Tag Archives: police

Writers should not be threatened with police reports



Writers should not be threatened by police reports
By Zan Azlee

The recent police report made by a chairman of an NGO against online columnist Mariam Mokhtar for an opinion piece she wrote is a worrying precedence.

As is the case in Malaysia, every single expression that could slightly offend someone can be made into a police report in order to intimidate the person making that expression.

For someone to have to resort to making a police report over a piece of writing, it just goes to show that he does not have the ability to engage with the writer in the most appropriate way.

Personally, I have read many things that I find offensive written by many people (such as Ridhuan Tee and the likes) in many publications, online and in print.
But I do not make police reports against these writers because I believe that they have a right to express whatever their thoughts and opinions are, no matter how absurd.

But what I would do, and have done many times, is to engage writers by writing my own thoughts and opinions to counter what I disagree with.

In fact, there have been times where another writer and I had a go for several weeks criticising and having a blow with each other in our weekly columns. No reports were made.

And that is exactly how it should be because that is what a rational discourse is supposed to be like, with the public chipping in and making up their own minds as well.

No good ever comes from shutting people up through force rather than logic and reasoning. And that is why I will continue to advocate for no censorship.

If police reports are continuously made against writers because of their writing, then it would be a matter of time before there will no longer be thought-provoking writing to push society. [Click to read the full article at The Malaysian Insider]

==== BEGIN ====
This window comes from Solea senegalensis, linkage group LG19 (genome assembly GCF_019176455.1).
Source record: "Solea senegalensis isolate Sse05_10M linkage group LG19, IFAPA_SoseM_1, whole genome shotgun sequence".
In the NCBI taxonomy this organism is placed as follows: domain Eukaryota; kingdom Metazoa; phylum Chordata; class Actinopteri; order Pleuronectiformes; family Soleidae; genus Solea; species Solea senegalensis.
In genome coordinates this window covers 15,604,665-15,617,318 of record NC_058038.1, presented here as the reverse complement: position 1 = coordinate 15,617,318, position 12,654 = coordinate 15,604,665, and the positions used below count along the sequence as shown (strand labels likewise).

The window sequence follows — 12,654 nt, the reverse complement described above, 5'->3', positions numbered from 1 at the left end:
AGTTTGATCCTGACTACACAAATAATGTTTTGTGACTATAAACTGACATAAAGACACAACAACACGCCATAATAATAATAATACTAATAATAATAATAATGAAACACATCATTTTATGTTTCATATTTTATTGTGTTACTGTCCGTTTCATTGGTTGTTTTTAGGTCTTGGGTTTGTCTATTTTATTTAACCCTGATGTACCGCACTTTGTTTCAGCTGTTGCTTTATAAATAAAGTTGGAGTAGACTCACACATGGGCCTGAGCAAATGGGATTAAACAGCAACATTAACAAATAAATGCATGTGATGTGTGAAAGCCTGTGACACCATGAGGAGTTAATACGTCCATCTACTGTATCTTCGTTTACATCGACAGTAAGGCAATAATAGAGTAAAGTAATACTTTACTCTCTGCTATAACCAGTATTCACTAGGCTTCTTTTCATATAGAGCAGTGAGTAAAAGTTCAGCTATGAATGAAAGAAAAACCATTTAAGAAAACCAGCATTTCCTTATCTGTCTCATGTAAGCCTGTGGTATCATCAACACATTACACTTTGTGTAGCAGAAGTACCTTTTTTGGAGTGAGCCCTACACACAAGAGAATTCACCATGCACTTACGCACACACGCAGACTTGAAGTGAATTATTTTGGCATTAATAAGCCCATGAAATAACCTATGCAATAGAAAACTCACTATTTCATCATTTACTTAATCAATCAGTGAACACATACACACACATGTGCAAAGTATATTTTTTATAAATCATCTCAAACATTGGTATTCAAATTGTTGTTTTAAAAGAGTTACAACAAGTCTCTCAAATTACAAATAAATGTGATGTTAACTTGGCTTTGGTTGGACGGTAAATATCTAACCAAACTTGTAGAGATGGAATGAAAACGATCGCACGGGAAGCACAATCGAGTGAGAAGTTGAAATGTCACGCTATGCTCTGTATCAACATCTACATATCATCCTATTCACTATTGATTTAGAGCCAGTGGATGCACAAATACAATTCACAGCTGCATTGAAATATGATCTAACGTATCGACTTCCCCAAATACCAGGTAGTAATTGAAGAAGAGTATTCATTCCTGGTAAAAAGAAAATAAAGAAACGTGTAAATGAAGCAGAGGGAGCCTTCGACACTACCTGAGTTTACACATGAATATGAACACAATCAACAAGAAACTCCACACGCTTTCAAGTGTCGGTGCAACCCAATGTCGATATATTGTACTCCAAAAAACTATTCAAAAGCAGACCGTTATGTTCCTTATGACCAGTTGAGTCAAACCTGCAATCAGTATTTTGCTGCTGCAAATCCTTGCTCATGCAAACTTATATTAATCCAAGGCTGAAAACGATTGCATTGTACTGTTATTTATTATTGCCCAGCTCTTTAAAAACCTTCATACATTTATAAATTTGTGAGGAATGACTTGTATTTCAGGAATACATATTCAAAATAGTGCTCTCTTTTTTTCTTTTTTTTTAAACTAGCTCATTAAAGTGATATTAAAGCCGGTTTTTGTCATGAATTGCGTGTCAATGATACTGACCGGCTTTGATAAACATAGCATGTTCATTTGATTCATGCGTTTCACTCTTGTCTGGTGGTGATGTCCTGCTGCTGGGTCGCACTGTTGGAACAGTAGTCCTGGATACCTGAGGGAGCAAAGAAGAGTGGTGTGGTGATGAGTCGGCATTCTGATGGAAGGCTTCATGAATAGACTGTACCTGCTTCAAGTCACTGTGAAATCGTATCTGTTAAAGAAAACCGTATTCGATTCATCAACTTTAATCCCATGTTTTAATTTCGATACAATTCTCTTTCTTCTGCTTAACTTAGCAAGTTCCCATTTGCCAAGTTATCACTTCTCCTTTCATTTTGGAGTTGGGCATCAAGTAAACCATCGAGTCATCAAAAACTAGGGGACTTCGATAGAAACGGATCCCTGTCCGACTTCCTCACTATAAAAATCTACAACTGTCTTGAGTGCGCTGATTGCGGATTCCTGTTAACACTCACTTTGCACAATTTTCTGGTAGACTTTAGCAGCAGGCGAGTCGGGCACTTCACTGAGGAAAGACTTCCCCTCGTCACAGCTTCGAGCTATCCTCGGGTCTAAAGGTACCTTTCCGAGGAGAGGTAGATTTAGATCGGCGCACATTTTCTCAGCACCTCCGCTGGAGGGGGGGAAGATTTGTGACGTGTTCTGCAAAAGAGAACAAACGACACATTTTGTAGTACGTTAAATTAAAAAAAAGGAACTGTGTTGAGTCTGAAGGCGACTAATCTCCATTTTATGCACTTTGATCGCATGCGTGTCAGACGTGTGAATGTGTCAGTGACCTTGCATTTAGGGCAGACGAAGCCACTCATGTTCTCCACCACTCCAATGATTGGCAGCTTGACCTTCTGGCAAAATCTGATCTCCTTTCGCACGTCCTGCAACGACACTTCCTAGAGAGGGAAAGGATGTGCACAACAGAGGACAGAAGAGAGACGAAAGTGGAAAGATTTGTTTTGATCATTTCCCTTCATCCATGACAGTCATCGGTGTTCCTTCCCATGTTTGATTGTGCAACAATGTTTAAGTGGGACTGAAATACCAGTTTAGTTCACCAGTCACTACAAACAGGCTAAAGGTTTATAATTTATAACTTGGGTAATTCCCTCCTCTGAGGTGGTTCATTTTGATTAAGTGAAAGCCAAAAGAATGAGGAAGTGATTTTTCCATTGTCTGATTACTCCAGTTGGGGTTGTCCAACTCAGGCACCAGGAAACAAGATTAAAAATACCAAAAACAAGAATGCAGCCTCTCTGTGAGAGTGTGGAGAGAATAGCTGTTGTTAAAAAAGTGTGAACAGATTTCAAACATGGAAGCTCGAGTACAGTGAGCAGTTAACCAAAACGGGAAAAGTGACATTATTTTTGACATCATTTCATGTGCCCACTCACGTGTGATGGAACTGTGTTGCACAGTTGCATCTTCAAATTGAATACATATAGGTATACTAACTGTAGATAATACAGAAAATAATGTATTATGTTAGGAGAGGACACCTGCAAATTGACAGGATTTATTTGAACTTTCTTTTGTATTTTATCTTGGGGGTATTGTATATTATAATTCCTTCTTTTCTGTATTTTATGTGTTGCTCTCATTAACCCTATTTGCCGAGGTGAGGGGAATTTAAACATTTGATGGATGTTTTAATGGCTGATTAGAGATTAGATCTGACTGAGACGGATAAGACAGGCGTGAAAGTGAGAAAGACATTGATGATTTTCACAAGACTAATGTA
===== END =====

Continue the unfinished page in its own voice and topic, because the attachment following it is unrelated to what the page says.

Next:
Don’t doubt the ‘lost at sea explanation’


Don’t doubt the ‘lost at sea explanation’
By Zan Azlee

As many would know, aside from writing my articles, I am also a broadcast journalist and documentary filmmaker. Hence, a lot of my time is spent on film and television production shoots. I shoot alone as a solo-journalist and also with a crew whenever the treatment calls for it.

I have been in many different and sometimes unnatural and even dangerous situations when I am on my production shoots. I have been in quiet and serene environments such as in the jungle, small villages and air-conditioned studios where everything is nice and comfortable.

I have been in war and conflict areas whereby I have had to wear protective gear such as helmets and bullet-proof vests. I have even had to learn to shoot a gun (which I hated). I have been in huge protests, riots and demonstrations where people around me have been shot at, gassed, bludgeoned and even pelted with concrete slabs.

I have had experiences shooting on flat ground, on hilltops and mountains, on skyscrapers, underground, and even in the sky. But I have to admit, there was one situation in which I have to say was the most dangerous of all, and that was when I had to shoot on a boat at sea. [Click to read the full article at The Malaysian Insider]

In Focus: The Istanbul riots (Part 2)

‘In Focus‘ tonight is the second and final part of my Turkey Riots special. It’s like BOOM!! So make sure you tune in.

In Focus
Astro AWANI (501)

There is also an online special to preempt the TV version. Just click on English.AstroAwani.Com to check it out.